Promise of a return in uncertain markets sounds too good to be true, and Rob Griffin reports that for many of these controversial funds it is just that

Absolute-return funds may appear to be the perfect investment but there are widespread concerns that they are failing to deliver on their promises.

These controversial products have grown in popularity by seeking to make money in any market conditions by using a variety of asset classes and investment tools.

But an analysis of performance data reveals that many of these funds have actually made significant losses over the past few years.

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Fully 70 per cent of funds in the IA Targeted Absolute Returns sector are in negative territory over the past three months, according to Morningstar figures to 17 October.

In addition, more than a fifth are down over the past year, while the three-year figures show that nine out of 68 funds have lost money.

Patrick Connolly, a certified financial planner with Chase de Vere, believes these funds have failed to capitalise on equity market volatility.

The performance of absolute-return funds has improved but the sector as a whole is still not doing the job it should, he said. It still hasnt managed to earn the trust of investors.

He cites a couple of factors, including the fact that many of these funds are closely correlated to stock markets and end up losing money when these experience turbulence.

Even when markets rise, many funds achieve little more than cash-like returns and they do it with much higher charges, sometimes including performance fees which are earned for beating a notional benchmark which could be less than 1 per cent per annum, he said.

Matthew Harris of Dalbeath Financial Planning also has reservations about putting clients into such products.

We dont like relying too heavily on individual fund managers, and absolute-return funds are very biased towards their skill or luck, he said. Were not confident in predicting which will be successful so prefer not to put them into portfolios.

Instead, he prefers to use a mix of traditional asset classes, the percentage of each depending on the amount of risk someone wishes to take. If a client wants a lower level of risk, for example, then we would alter the mix of asset classes and consider putting in more shorter-term corporate bonds, heexplained.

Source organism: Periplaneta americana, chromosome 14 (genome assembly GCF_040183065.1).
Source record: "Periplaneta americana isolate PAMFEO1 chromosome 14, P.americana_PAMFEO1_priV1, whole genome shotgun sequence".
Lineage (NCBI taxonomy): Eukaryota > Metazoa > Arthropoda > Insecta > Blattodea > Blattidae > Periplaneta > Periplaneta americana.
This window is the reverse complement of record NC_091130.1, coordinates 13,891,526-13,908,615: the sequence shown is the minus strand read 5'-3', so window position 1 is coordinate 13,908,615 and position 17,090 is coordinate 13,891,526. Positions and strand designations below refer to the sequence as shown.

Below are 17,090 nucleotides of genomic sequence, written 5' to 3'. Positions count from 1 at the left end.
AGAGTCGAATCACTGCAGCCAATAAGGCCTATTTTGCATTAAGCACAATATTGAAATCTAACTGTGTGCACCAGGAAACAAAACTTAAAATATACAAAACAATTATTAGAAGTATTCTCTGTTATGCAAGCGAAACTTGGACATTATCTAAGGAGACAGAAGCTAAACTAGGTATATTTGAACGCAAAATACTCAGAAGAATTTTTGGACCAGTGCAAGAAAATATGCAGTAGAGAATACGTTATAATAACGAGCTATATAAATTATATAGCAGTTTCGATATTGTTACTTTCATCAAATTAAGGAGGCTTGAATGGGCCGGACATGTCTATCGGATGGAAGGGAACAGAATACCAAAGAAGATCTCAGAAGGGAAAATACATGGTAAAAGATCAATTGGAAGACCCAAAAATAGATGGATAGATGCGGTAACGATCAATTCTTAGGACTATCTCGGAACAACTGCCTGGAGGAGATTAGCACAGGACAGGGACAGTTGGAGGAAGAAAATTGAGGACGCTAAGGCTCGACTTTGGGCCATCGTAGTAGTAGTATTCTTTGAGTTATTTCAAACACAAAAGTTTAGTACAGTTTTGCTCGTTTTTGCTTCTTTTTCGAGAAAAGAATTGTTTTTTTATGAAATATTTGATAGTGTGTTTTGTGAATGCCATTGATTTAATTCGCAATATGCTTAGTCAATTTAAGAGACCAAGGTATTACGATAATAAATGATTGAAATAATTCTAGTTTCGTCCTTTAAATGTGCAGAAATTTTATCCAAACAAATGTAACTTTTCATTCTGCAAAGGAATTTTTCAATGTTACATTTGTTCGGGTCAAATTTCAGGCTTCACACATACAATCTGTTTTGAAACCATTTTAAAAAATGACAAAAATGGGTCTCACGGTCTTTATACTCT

However, other industry figures are more positive. Darius McDermott, managing director of Chelsea Financial Services, believes there are some funds that are worth a look.

Absolute-return funds are a very good portfolio diversifier and an option for investors who may be worried about markets but are wary of fixed-income when interest rates could soon be rising, he said. They are often misunderstood, however, as they can appear more complicated than many would like. Some are very complicated, but others are quite simple.

There are more than 90 funds in the IA Targeted Absolute Return sector which aim to deliver positive returns in any market conditions, although returns arent guaranteed.

The funds must state the time frame over which they aim to meet their stated objective, and this period must not be longer than three years.

According to Gavin Haynes, managing director of Whitechurch Securities, there is a significant disparity in the risk profiles, fund structures and investment aims of funds. The breadth of investment means you cant compare one fund with another or view the sector as a realistic benchmark, he said. You need to drill down to understand how the funds work, what they invest in, and the risks they are taking.

This is crucial. Strategies range from fairly straightforward long/short approaches, where managers grant long positions to stocks expected to appreciate and short positions to those predicted to decline, to complicated approaches embracing derivatives.

This is why its impossible to carry out a detailed like-for-like analysis. Prospective investors need to make a call based on what a particular fund is trying to achieve.

Some funds have delivered solid returns over different time horizons. City Financial Absolute Equity, for example, has a fundamental equity long/short strategy that aims to achieve a positive absolute return for investors over rolling 36-month periods.

This fund mainly invests in UK and global equities and has delivered an impressive 102.6 per cent over the past three years, according to the Morningstar data.

Justin Modray, the founder of Candid Financial Advice, said it was important to consider funds on a case-by-case basis. Investors need to understand what its trying to achieve, how its constructed, and how correlated it is to stock markets, he said.

Mr McDermott at Chelsea Financial Services likes the Church House Tenax Absolute Return Strategies fund.

Its a small boutique fund run by two very experienced managers thats an extremely useful portfolio diversifier, he said. It is one of the few that targets an absolute return from diversification and risk management alone and doesnt sell securities or indices.

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